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Copyright

A copyright is the right to own your creative work. It includes the rights to reproduce, distribute, perform, and display the work and to prepare derivative works from your original work. Examples of works protected by copyright are songs, plays, poems, paintings, and films. Everhart Law Firm offers the following legal services to assist in protecting creative works:

  • Copyright Registration and Recordation of Assignment: Registration of copyrights and recordation of copyright assignments in the U.S. Copyright Office
  • Use and Protection of Copyrighted Works: Advice on how to protect copyrighted works, including whether the work is copyrightable, when copyright protection attaches, the duration of copyright, transfer and license of copyrights, and termination of copyrights
  • Copyright Infringement: Advice on copyright-infringement issues; drafting of cease-and-desist letters to infringers; responding to cease-and-desist letters alleging copyright infringement, filing or defending copyright lawsuits
  • Copyright Contracts and Licenses: Negotiation and preparation of copyright-related contracts, assignments, work-for-hire agreements, and licenses
  • Fair Use: Advice on whether your use of others’ copyrighted works in your work is fair or requires a license

Frequently Asked Questions

What is a copyright?

Copyright is the exclusive ownership right to an original creative work, or “work of authorship,” and includes the rights to do and authorize reproduction, distribution, performance, and display of the work, and the rights to do and authorize preparation of a derivative work from the original work.

What types of works are protected by copyright?

To be protectable by copyright, a work must be 1) original and 2) fixed in a tangible medium of expression (such as written down or recorded). Works protectable by copyright include literary works, musical works, dramatic works, pantomimes and choreographic works, pictorial, graphic and sculptural works, motion pictures and other audiovisual works, sound recordings, and architectural works.

Is an idea copyrightable?

No. Ideas are not protectable by copyright. Neither are procedures, processes, systems, methods of operation, concepts, principles, or discoveries.

Who owns a copyright?

When a work is created, the authors of the work co-own it. In the case of a work made for hire — a work created by an employee for an employer within the scope of the employment relationship or a work created for someone else pursuant to a written work-for-hire agreement — the employer or other person for whom the work was prepared is the author. The copyright owner may transfer the work by a signed writing. Transfers of copyrights to works created before 1978 may be terminated by the original author or his or her heirs under certain circumstances.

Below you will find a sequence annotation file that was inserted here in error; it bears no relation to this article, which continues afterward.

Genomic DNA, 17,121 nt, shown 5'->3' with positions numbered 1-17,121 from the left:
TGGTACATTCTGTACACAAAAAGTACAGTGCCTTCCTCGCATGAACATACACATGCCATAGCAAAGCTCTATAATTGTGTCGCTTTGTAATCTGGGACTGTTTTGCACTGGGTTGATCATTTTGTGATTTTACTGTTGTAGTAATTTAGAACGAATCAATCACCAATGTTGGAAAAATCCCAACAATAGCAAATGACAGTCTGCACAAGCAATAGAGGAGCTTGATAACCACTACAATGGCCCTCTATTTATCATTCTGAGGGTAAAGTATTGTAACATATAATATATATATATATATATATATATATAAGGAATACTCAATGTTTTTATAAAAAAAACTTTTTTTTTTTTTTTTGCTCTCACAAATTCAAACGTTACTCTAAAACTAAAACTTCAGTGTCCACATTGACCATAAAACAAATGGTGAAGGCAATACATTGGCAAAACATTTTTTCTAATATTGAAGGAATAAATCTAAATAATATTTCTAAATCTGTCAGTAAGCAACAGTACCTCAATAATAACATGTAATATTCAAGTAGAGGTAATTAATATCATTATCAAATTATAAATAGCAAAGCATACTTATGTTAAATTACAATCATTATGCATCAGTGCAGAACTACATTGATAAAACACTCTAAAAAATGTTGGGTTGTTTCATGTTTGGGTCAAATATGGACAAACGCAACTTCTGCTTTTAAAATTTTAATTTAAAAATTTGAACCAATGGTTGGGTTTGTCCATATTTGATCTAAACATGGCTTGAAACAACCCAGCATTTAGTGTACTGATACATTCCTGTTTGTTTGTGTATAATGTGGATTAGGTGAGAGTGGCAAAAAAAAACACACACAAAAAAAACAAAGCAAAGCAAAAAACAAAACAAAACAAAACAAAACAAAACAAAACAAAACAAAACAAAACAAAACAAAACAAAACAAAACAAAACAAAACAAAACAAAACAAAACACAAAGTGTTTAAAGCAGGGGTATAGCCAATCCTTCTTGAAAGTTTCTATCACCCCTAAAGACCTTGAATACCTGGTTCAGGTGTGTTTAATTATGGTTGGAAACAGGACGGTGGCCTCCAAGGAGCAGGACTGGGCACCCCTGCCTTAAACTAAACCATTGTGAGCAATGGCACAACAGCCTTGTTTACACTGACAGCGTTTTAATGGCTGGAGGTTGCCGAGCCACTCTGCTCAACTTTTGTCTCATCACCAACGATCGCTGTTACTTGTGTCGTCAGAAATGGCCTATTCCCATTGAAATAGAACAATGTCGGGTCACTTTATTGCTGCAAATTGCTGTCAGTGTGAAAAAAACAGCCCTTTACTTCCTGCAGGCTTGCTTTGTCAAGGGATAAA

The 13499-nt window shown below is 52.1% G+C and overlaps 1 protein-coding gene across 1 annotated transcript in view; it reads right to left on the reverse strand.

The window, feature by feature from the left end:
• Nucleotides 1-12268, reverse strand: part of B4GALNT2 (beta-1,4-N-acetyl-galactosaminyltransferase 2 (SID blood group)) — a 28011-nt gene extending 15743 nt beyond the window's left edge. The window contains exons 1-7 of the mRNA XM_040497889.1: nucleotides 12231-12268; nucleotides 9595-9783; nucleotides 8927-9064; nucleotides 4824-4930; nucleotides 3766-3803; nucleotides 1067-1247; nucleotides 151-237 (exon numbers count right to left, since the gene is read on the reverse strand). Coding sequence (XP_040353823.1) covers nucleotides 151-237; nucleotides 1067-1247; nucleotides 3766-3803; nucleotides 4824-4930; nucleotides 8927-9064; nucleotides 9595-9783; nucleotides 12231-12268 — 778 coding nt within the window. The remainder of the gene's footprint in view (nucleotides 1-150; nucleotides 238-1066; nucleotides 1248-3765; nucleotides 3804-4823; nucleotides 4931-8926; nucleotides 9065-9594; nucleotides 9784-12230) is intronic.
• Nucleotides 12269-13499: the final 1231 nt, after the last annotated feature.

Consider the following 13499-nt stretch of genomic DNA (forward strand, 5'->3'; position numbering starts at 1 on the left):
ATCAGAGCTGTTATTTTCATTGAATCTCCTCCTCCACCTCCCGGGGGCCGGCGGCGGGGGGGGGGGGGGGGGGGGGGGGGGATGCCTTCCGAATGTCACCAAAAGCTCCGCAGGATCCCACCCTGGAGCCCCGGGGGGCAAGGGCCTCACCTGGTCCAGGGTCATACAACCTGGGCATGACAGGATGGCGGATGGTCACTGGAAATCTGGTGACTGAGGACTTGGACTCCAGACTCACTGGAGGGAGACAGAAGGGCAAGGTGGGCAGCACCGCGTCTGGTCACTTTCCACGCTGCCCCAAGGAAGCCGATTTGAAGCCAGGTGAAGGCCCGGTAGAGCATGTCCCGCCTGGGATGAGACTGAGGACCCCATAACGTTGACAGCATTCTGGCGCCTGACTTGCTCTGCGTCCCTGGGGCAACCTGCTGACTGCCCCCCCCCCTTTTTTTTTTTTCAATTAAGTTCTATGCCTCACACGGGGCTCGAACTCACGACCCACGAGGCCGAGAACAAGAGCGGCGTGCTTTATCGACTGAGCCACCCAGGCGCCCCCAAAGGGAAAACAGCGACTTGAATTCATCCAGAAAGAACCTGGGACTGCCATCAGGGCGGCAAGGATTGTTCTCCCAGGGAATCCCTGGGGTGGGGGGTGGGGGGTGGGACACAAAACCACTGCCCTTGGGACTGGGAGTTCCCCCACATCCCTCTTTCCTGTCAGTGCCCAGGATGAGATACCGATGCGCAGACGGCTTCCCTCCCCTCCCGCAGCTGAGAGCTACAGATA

Does my work have copyright protection if it is not registered with the U.S. Copyright Office?

For a work created in 1978 or later, copyright protection attaches automatically once the work is embodied in a tangible medium (such as written down or recorded). But registering your work with the U.S. Copyright Office gives you additional potential remedies for copyright infringement and is required before you can file a lawsuit for infringement. A work created before 1978 may or may not be protected by copyright, depending on a number of factors, such as when the work was created, whether and when the work was published, whether the work was registered and registration was renewed, and whether the work included a copyright notice.

Why should I register my work with the U.S. Copyright Office

Although works created in or after 1978 automatically have copyright protection if they are fixed in a tangible medium of expression, registering your work with the U.S. Copyright Office gives you additional protections and is required in some instances. Additional protections afforded by registration include the potential to recover attorney fees and statutory damages in a copyright-infringement lawsuit and a presumption of ownership if you register within five years of publication. Also, you must register your work with the U.S. Copyright Office before you can file a lawsuit for copyright infringement.

What is the significance of using the symbol ©?

The use of the © symbol or notice of copyright is not required on works created in or after 1978 for copyright protection to attach. But the use of the © symbol, or the word “Copyright,” the year of first publication of the work, and the name of the copyright owner affixed to copies of the work may provide additional protection. Such notice notifies others that you claim rights to the work and may preclude a defendant in a copyright-infringement lawsuit from successfully claiming innocent infringement.

Why should I register my work with the U.S. Copyright Office

The U.S. Copyright Office registration fees are listed on the Copyright Office website.

How is a copyright different from a trademark and a patent?

A copyright protects a creative work. A trademark is a word, symbol, or phrase that identifies the source of a product or service. A patent protects an invention or a discovery.